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Perspective | Recovering from COVID disruption requires all hands on deck

At first glance, the data seem counterintuitive. As the COVID contagion disrupted education, child care, office work, sports and entertainment, daily driving declined. And yet deaths from traffic crashes sadly have increased — in North Carolina and across the nation.

The state transportation department reports that 1,755 people were killed in traffic incidents in 2021 in North Carolina — a total that “exceeded the state’s previous record of 1,704 traffic fatalities in 2007.” North Carolina contributed to a national trend.

In its analysis of federal data, The New York Times reports that per capita vehicle deaths rose 17.5% from mid-2019 to mid-2021 — “the largest two-year increase since just after World War II.”

“Crashes — and deaths — began surging in the summer of 2020, surprising traffic experts who had hoped that relatively empty roads would cause accidents to decline,” writes David Leonhardt of The Times. “Instead, an increase in aggressive driving more than made up for the decline in driving. And crashes continued to increase when people returned to the roads, later in the pandemic… This grim trend is another way that two years of isolation and disruption have damaged life” across the country.

The Times’ analysis drills down into another layer that reinforces a central reality of the pandemic not only in traffic but also in education, health, and the economy. The pandemic has widened disparities along the lines of race, ethnicity, and class. In 2020, reports The Times, traffic deaths rose 7.2% overall, but 23% among Black Americans.

“Vehicle crashes might seem like an equal-opportunity public health problem, spanning racial and economic groups,” writes Leonhardt, but “traffic fatalities are much more common in low-income neighborhoods and among Native and Black Americans… There are multiple reasons, including socioeconomic differences in vehicle quality, road conditions, substance abuse and availability of crosswalks.”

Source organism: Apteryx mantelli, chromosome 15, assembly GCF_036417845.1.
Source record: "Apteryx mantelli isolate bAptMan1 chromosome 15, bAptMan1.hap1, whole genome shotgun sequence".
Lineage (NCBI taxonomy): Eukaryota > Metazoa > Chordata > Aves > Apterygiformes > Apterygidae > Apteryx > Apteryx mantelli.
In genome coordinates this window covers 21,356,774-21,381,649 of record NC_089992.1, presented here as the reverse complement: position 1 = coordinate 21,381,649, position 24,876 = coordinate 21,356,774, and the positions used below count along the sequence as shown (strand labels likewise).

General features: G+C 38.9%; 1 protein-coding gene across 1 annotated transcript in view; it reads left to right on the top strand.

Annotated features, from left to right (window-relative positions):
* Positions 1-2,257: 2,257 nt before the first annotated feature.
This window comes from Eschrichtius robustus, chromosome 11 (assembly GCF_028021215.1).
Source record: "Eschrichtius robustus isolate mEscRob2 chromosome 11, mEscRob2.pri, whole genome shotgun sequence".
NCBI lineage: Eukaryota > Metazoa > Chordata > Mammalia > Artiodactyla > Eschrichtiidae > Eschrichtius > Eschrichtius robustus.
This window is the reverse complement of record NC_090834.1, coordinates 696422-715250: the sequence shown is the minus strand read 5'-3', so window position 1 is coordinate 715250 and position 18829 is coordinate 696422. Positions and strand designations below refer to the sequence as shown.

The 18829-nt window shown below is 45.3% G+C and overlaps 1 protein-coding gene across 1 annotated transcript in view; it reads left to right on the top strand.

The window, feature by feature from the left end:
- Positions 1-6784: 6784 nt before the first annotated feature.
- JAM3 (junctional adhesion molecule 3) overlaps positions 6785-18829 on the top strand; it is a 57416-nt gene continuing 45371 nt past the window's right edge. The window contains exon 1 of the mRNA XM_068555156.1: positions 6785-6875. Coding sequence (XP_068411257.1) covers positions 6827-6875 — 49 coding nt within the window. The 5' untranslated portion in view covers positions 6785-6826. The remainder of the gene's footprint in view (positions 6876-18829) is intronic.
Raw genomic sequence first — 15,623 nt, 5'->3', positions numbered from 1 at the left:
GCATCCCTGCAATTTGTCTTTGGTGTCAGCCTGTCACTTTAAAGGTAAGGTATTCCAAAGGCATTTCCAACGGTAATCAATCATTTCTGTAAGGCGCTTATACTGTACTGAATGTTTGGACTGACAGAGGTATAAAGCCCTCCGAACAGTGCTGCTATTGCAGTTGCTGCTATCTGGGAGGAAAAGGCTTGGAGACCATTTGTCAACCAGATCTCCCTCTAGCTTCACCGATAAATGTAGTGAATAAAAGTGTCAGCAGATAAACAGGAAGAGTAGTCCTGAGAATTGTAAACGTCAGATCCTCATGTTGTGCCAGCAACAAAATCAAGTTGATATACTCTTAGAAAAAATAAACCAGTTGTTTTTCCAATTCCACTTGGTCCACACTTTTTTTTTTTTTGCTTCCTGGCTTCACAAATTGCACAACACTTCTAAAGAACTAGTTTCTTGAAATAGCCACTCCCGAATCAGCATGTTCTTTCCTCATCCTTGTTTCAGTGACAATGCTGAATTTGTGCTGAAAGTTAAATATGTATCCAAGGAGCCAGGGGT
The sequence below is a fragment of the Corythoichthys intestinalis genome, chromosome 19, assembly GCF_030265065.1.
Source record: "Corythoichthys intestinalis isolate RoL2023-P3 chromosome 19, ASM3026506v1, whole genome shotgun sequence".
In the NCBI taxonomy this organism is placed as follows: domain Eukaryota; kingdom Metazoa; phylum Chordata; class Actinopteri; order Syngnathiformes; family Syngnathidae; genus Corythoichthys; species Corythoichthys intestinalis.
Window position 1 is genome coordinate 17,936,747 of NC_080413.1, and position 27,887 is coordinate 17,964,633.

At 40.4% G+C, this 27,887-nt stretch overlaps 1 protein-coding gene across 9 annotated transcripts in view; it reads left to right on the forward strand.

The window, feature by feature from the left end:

In North Carolina, as across the nation, the pandemic’s dramatic disruption has also produced a parallel reality in public education. Enrollment declined, especially in kindergarten. Stress intensified among students and teachers. Student scores dropped. Disparities widened.

McKinsey and Company, the global management consulting firm, finds that a K-shaped recovery is emerging in education, much like the U.S. economy. A K-shaped recovery is a term used to describe a divergence between higher-income people rising and lower-income people falling. 

Children of affluent parents are more likely to attend schools with a faculty rich in experienced and effective teachers and to have the benefits of tutoring, after-school programs, counseling, and mentoring. McKinsey analysts point with concern to absenteeism rates among lower-income students.

“While some students are making up lost ground, others are stagnating,” says the McKinsey analysis. “For example, students in majority-Black schools remain five months behind their historical levels in both mathematics and reading, while students in majority-white schools are now just two months behind their historical levels, widening pre-pandemic achievement gaps.”

“To not only prevent widening gaps in opportunity and achievement but also close them,” says McKinsey, “(state and local) systems can invest now to ensure all students have the chance to recover from the pandemic’s many setbacks and reach their full potential.”

In 2022, North Carolina will have the fiscal strength to invest. The K-shaped economic recovery, abetted by the stimulus supplied by multi-trillion-dollar federal relief measures in 2020 and 2021, continues to generate state revenues above expectations. North Carolina budget officials report revenues almost $1.4 billion ahead of projections in January, with another billion in sight by mid-summer.

“It’s going to take an all-hands-on-deck approach from communities, organizations and individual drivers to reverse this trend,” said Mark Ezzell, director of the N.C. Governor’s Highway Safety Program, in commenting on the COVID-period rise in traffic deaths. Indeed in shaping the recovery for North Carolina’s schools and their students, it’s going to take all-hands-on-deck determination to address what COVID wrought and not to let the lessons from the crisis go to waste.

Ferrel Guillory
Ferrel Guillory serves on the board of directors of EducationNC and is professor of the practice emeritus at the UNC Hussman School of Journalism and Media.